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Government, Politics & Issues

Mayoral Debate Contentious In Downtown Forum

Chris McDaniel, St. Louis Public Radio

At a mayoral debate showcasing the three Democrats vying for the position in the March 5 primary, challenger and Board of Alderman President Lewis Reed wasted no time before going after his opponent.

Crime was by far the most contentious issue in the forum that filled two overflow rooms and was standing room only. Several times at the debate, Reed interrupted incumbent Mayor Francis Slay when he was talking about the city's lowering crime rate.

"I don't know about any of you, but I don't feel safe in the city of St. Louis." Reed said. "You can play with the numbers any way you want to."

Slay rebutted that the crime rate is on steadily on the decline.

"The police department's budget has gone up by $53 million since I've been in office,” Slay said. “That's a huge amount. Unfortunately the pension costs have taken a lot of that money so we have fewer officers. But we're working smarter."

Reed’s interruptions earned him applause from the crowd, but admonishment from the moderator and the third Democratic candidate, former Alderman Jimmie Matthews.

"These guys are arguing. We need to keep this civil," Matthews said. "I can see why we aren't getting much done in City Hall."

Although crime was the most heated, it wasn’t the only issue debated.  Matthews criticized the movement to merge the city and county, saying it would create an unwieldy and large government.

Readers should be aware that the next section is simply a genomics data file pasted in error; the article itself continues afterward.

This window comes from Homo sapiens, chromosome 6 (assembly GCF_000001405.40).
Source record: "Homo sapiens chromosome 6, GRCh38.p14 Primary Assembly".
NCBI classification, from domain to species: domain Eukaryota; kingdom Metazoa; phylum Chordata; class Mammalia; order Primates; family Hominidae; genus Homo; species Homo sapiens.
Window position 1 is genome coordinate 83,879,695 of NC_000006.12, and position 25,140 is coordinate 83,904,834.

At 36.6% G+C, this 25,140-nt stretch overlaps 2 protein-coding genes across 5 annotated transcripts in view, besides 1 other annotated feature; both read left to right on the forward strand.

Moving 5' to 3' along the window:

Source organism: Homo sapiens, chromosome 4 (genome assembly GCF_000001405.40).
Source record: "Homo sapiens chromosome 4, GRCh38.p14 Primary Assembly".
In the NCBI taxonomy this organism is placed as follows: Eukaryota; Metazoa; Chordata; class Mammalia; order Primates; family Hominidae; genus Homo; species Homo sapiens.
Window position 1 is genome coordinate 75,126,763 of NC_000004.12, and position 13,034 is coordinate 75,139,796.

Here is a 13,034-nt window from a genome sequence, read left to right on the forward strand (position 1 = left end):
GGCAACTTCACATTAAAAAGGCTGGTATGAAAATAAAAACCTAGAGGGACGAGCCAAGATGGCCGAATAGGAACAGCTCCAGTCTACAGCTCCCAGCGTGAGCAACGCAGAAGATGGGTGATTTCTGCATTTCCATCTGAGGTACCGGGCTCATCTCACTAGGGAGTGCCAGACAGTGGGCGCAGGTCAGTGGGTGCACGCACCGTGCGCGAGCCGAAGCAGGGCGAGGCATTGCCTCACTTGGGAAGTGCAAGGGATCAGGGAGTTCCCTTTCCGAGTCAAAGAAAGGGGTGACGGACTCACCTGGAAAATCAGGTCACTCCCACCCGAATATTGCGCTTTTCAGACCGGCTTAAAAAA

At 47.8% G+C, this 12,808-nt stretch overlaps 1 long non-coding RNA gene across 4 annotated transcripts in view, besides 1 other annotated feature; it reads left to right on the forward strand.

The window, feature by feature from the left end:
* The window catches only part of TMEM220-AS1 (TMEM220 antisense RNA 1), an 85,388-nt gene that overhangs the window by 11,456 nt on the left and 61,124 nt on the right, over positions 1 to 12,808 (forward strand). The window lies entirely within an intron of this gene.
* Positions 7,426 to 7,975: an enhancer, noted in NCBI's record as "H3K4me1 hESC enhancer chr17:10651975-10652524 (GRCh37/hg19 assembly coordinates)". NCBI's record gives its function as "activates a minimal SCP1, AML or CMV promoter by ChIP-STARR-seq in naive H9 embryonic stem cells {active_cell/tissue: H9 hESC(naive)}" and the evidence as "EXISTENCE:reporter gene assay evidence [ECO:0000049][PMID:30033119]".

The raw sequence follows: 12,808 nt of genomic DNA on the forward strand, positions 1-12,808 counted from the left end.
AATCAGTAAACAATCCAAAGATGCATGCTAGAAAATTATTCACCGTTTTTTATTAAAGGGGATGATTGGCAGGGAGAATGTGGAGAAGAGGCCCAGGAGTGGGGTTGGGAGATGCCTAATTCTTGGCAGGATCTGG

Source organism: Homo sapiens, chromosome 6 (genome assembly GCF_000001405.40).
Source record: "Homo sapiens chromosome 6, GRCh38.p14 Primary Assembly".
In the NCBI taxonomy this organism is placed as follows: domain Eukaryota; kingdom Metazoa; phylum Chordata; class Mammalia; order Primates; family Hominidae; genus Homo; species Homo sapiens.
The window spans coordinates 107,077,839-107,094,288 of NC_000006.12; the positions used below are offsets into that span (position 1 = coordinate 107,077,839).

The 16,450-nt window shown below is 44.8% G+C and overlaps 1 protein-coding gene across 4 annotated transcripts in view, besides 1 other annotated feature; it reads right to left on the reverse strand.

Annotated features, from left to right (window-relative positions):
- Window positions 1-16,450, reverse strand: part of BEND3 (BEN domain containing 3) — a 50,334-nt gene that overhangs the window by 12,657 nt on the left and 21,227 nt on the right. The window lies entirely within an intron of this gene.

Reed questioned the county’s interest and said it “can’t be our saving grace.”

Slay said he’s been working with St. Louis County Executive Charlie Dooley and hopes to have something in the very near future.

On redeveloping the North Side, Slay said he supports Paul McKee’s redevelopment plan. Reed said he’s concerned McKee would lose interest and leave the city in debt.

The moderator’s final question was how to “heal the city’s racial divide.” The candidates had only two minutes to respond.

Reed referenced the BBC’s “Delmar Divide,” a documentary that details the city’s racial makeup.

“The only reason it continues to stand is because of flawed policies. We must flat out admit it that we have a problem,” Reed said.

He also added, “My wife is white, I’m African American, in case you didn’t notice.”

“I have a very diverse group in my cabinet," Slay said. “The Delmar Divide is real. It’s real in terms of economic and health disparities. It’s not something easy to deal with. This has not been unrecognized by my administration.”

After the debate, Slay said he wasn’t surprised or upset that Reed interrupted him.

“We stated the facts. I can sit here and say there’s too much crime -- and there is. That’s easy to do,” Slay said, adding that the city has been working with the University of Missouri-St. Louis on where to best deploy officers.

After everyone left, Slay tweeted out that the debate was “more heat than light.”

Reed told reporters after the debate that crime is an issue that he's passionate about. He has a campaign ad in which he discusses his brother's death.

"Until we begin to admit that we have a problem, we're not going to see any change," Reed said. "Until you go through what I've gone through, that number may just be a number on a piece of paper. But it's not just a number to me."

The forum was put on by the League of Women Voters and the Partnership for Downtown St. Louis. It was held at the newly renovated St. Louis Public Library downtown.

You can see previous reporting on Reed and Slay's finances here.

Follow Chris McDaniel on Twitter@csmcdaniel

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